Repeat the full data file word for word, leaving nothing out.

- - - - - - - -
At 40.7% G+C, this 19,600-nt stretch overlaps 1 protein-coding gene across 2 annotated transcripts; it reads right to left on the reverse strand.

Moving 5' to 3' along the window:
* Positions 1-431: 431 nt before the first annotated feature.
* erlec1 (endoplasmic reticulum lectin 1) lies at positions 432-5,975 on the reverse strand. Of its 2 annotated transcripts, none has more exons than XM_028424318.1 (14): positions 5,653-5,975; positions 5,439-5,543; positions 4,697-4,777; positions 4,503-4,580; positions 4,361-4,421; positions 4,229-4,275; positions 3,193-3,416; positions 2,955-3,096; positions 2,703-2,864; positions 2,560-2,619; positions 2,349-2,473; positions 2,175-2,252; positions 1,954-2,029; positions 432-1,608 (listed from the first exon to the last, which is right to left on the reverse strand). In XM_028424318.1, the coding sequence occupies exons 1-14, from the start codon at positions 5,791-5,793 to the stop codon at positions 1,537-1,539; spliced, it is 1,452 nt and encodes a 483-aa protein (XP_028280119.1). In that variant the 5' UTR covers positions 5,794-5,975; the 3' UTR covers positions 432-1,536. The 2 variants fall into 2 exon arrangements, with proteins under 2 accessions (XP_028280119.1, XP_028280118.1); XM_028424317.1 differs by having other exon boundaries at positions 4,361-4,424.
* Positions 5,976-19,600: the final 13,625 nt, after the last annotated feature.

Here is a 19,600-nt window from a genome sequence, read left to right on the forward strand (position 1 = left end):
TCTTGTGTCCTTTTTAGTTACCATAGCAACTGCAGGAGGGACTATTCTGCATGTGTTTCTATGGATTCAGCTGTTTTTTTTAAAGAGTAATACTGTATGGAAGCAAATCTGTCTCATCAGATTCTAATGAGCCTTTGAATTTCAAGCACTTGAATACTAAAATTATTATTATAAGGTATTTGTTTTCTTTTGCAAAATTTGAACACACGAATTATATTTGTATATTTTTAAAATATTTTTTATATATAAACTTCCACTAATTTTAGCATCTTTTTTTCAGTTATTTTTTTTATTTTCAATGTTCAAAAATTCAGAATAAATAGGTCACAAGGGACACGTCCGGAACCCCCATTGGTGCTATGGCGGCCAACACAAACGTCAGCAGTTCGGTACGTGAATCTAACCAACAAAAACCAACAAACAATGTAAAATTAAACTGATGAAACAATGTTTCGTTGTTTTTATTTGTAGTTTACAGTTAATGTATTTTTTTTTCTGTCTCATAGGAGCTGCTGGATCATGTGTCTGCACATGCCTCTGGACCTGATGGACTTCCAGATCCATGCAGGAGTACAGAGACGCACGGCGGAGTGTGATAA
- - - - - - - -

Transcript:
At 40.7% G+C, this 19,600-nt stretch overlaps 1 protein-coding gene across 2 annotated transcripts; it reads right to left on the reverse strand.

Moving 5' to 3' along the window:
* Positions 1-431: 431 nt before the first annotated feature.
* erlec1 (endoplasmic reticulum lectin 1) lies at positions 432-5,975 on the reverse strand. Of its 2 annotated transcripts, none has more exons than XM_028424318.1 (14): positions 5,653-5,975; positions 5,439-5,543; positions 4,697-4,777; positions 4,503-4,580; positions 4,361-4,421; positions 4,229-4,275; positions 3,193-3,416; positions 2,955-3,096; positions 2,703-2,864; positions 2,560-2,619; positions 2,349-2,473; positions 2,175-2,252; positions 1,954-2,029; positions 432-1,608 (listed from the first exon to the last, which is right to left on the reverse strand). In XM_028424318.1, the coding sequence occupies exons 1-14, from the start codon at positions 5,791-5,793 to the stop codon at positions 1,537-1,539; spliced, it is 1,452 nt and encodes a 483-aa protein (XP_028280119.1). In that variant the 5' UTR covers positions 5,794-5,975; the 3' UTR covers positions 432-1,536. The 2 variants fall into 2 exon arrangements, with proteins under 2 accessions (XP_028280119.1, XP_028280118.1); XM_028424317.1 differs by having other exon boundaries at positions 4,361-4,424.
* Positions 5,976-19,600: the final 13,625 nt, after the last annotated feature.

Here is a 19,600-nt window from a genome sequence, read left to right on the forward strand (position 1 = left end):
TCTTGTGTCCTTTTTAGTTACCATAGCAACTGCAGGAGGGACTATTCTGCATGTGTTTCTATGGATTCAGCTGTTTTTTTTAAAGAGTAATACTGTATGGAAGCAAATCTGTCTCATCAGATTCTAATGAGCCTTTGAATTTCAAGCACTTGAATACTAAAATTATTATTATAAGGTATTTGTTTTCTTTTGCAAAATTTGAACACACGAATTATATTTGTATATTTTTAAAATATTTTTTATATATAAACTTCCACTAATTTTAGCATCTTTTTTTCAGTTATTTTTTTTATTTTCAATGTTCAAAAATTCAGAATAAATAGGTCACAAGGGACACGTCCGGAACCCCCATTGGTGCTATGGCGGCCAACACAAACGTCAGCAGTTCGGTACGTGAATCTAACCAACAAAAACCAACAAACAATGTAAAATTAAACTGATGAAACAATGTTTCGTTGTTTTTATTTGTAGTTTACAGTTAATGTATTTTTTTTTCTGTCTCATAGGAGCTGCTGGATCATGTGTCTGCACATGCCTCTGGACCTGATGGACTTCCAGATCCATGCAGGAGTACAGAGACGCACGGCGGAGTGTGATAA